8. Key-Light
Real simple, selecting the shadowshape-layer from before, I create a new layer with the shadows as a mask. Now, painting only in the light-areas, I go in with a big airbrush with a warm hue. I just want to capture the general direction of the light with a few simple and big strokes.

9. SSS - Sub Surface Scattering
In a new Overlay layer I'm painting with a really saturated red. I'm mainly focusing on painting in the core-shadow/terminator, and places such as fingers and ears. SSS happens when light enters the skin, picks up the red hue of the blood and then scatters out again, creating a more red-hue. It adds a lot of life to the colors, just remember not all materials act in the same way, and skin is particularly susceptible to SSS.

Flatten all, and adjust colors with adjustment-layers according to taste. I'm also letting the original lineart remain in some places, totally intuitively.

10. Paint! The Grand Unpredictable Adventure to Shangri La!

All the previous steps have been preparation for the grand adventure of painting. Consider everything up to this point, packing our bags, reading the maps and familiarizing ourselves with the language of some foreign, exotic and wondrous land. Now we're ready to set out on our journey :)

When I paint I have a few key goals. I aim to detail and render the focal-points. I want to define forms which aren't 3D enough. I want to reinforce the gestural and compositional flow of the subject using the direction of the brush-strokes (Claire Wendling does this beautifully in the direction of her pencil-strokes in the shadowshapes of her drawings). I want to explain materials by controlling the hardness of the edges (mainly painting with the smudge-tool). I want to add specular highlights and add a subtle atmospheric perspective. Finally I wish to enforce focal-points with Hue-intensity and Lens-focus. I also don't want it to look formulaic, although we've stuck to a formula to this point. I wish to highlight that I think it's very important that you allow yourself to deviate from the lineart at any point in the painting process. If you see something off or wrong, fix it. My painting from here on is chaotic, I jump all over the painting simultaneously, seemingly without a goal. But I have a clear vision in the aforementioned intentions. I can't and won't make this step mechanical, I need to be able to be intuitive and follow my feelings here. I need the uncertainty to find pleasure and joy in this craft.

I would like to point out that I feel having the right tools is essential. While you should be able to create a good-looking piece with rudimentary tools, it cannot be denied that the right brushes will have a massive impact on the end result. There are limitations to painting with charcoal on a cave-wall. I recommend finding the brushes that work for you on your own, but you'll get a very good start if you try out the brushes of Alexandre "Zedig" Diboine, and Shaddy Safadi. Use your google-skills to find them.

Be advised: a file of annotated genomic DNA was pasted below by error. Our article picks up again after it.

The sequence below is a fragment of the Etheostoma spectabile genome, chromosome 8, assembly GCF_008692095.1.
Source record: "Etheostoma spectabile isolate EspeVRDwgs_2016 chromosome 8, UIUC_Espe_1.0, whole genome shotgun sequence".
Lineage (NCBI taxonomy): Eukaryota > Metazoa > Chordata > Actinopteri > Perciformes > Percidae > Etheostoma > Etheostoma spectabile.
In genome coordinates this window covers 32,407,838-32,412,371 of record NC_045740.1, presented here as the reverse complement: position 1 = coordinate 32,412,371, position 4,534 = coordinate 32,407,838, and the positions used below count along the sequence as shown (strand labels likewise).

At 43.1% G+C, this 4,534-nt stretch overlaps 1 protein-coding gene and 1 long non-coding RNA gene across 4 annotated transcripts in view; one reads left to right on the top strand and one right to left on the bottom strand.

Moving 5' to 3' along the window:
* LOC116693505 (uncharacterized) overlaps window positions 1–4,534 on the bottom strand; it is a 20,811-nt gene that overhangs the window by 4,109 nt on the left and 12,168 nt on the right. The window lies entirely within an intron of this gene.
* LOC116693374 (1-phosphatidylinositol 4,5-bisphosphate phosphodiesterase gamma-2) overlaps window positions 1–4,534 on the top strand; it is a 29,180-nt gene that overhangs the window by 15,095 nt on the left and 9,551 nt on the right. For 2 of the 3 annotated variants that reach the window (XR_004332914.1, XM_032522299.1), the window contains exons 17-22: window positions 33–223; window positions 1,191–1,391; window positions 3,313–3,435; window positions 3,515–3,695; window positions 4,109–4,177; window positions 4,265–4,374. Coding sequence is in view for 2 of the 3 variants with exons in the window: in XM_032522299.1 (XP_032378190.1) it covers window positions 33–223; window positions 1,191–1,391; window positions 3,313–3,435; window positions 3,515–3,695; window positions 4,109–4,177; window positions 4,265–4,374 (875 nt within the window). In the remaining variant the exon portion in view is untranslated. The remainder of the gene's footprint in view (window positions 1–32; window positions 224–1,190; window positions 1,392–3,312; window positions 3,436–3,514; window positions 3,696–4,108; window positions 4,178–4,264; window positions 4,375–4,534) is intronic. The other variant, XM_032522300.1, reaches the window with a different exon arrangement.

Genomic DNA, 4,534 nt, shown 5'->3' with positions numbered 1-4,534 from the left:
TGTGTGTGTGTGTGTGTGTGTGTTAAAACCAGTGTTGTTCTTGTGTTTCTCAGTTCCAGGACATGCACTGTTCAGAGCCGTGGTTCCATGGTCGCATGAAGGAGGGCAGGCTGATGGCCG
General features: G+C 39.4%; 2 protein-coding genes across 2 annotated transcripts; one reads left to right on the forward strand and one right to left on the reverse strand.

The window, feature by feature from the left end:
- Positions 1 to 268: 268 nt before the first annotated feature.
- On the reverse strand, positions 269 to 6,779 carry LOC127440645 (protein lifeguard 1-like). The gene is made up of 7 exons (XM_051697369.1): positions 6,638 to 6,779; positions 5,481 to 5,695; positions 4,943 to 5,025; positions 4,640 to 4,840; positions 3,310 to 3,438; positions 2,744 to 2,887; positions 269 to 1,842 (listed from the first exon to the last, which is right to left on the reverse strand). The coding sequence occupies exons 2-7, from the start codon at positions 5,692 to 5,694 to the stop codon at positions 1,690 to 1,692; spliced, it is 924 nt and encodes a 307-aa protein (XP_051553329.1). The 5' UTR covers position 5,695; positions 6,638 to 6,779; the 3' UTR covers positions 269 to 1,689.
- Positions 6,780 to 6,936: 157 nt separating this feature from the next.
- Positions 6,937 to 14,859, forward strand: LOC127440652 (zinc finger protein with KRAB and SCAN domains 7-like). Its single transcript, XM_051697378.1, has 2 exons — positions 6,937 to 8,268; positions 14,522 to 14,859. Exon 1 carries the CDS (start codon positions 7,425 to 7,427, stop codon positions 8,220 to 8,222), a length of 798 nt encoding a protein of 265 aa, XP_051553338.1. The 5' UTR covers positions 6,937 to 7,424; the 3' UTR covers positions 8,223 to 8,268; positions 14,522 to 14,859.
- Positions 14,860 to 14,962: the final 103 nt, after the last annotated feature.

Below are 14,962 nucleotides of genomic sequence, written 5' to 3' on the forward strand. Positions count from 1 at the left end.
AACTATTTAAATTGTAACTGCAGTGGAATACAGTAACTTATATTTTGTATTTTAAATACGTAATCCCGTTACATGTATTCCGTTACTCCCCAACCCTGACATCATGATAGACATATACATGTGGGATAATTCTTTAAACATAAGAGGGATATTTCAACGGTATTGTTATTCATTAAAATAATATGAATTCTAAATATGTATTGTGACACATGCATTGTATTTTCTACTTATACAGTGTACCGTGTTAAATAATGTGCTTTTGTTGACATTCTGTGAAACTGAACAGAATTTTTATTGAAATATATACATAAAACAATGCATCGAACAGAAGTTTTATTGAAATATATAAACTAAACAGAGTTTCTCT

That's the best I've got for now, I've given you everything. The End. Lots of love ;)

Oh, here's a study of a piece by Auguste Rodin (kinda raunchy, no?).

And some music :)


Unknown said...
This comment has been removed by the author.
Saxen8 said...

Hey J! Great job and big thanks for sharing your knowledge with us. I have a question: is there a reason why you prefer the lasso tool instead of the pen tool when making your selections? :)


Johannes Helgeson said...

@ Chander - Cool! I'm glad :)
@ Sara - Thanks, you're welcome :) I never played around with the pen-tool all that much. I like the simplicity of the lasso-tool, and that it's not a vector. I can easily cut out and erase from a pixelated shape. Also, with the lasso-tool I'm flexible in either putting down points (like with the pen) and just drawing the edge depending on if I hold down the Command-key or not. So flexibility and simplicity. But I know there are real famous artists who use vectorized shapes a lot, so that's probably an equally as viable technique :)

Marc Sampson said...


Anri said...

Hi Johannes.
A friend shared this post on Facebook and I immediately clicked it because of the artwork. I thought "ooh let's look at some more amazing art". That's all I do these days and not focusing on my own talent. I'm not spending enough time sculpting it as I would like. I think my problem is impatience and frustration when I look at a piece and it's just not coming together like it was in my head. I read through this post and some other things here on your blog and something clicked in me. I always make art with the focus on pleasing the audience and not myself. I can see that you enjoy what you do and that inspires me. I think lighting and rendering a scene is always the thing that scares me so I usually stop at the sketches. Thanks for posting this.

Johannes Helgeson said...

@Marc - Thanks man! :)
@Anri - Thanks for sharing Anri, I'm glad my posts could be of some benefit for you. In my experience, the impatience and frustration is something most of us experience, I know I do too, and the key is to push through and do it anyway. It will get easier, and more fun some day ;) So long as you're just drawing for yourself, and not a client, I think it's smart do what you like to do, and not think about others ;) Cheers!

Saxen8 said...

Thanks for taking your time to reply J, it's appreciated :)


Johannes Helgeson said...

You're welcome ;)

Uroš Begović said...

Interesting approach! I use pretty much similar technique and layer setup (shadow, occlusion, ambient light, master light, glows, etc. and I also "paint" by using masks), however your final results are much better and I also learned a few theoretical aspects of light and shadow! Thanks for sharing!

Johannes Helgeson said...

Thank for the comment Uroš! I'm glad my approach could be of use for you :) Take care man!

Arn Sweatman said...
This comment has been removed by the author.
Unknown said...

Thank you so much for sharing your knowledge! inspiring a lot man!

Unknown said...

Hi! I love your artwork! Thank you for sharing your method with us! I would like to see also the .PSD file, but the link does not work. :( Could you please re-link it? Thank you so much!

Admin said...

I love your work, I've been following your artstation pieces for some time now!

Thanks very much for the tutorial, I'd love to see more step-by-step on your processes (your youtube tutorial walkthru was GREAT).

Any chance we can get a re-upload of the PSD? The link appears to be broken!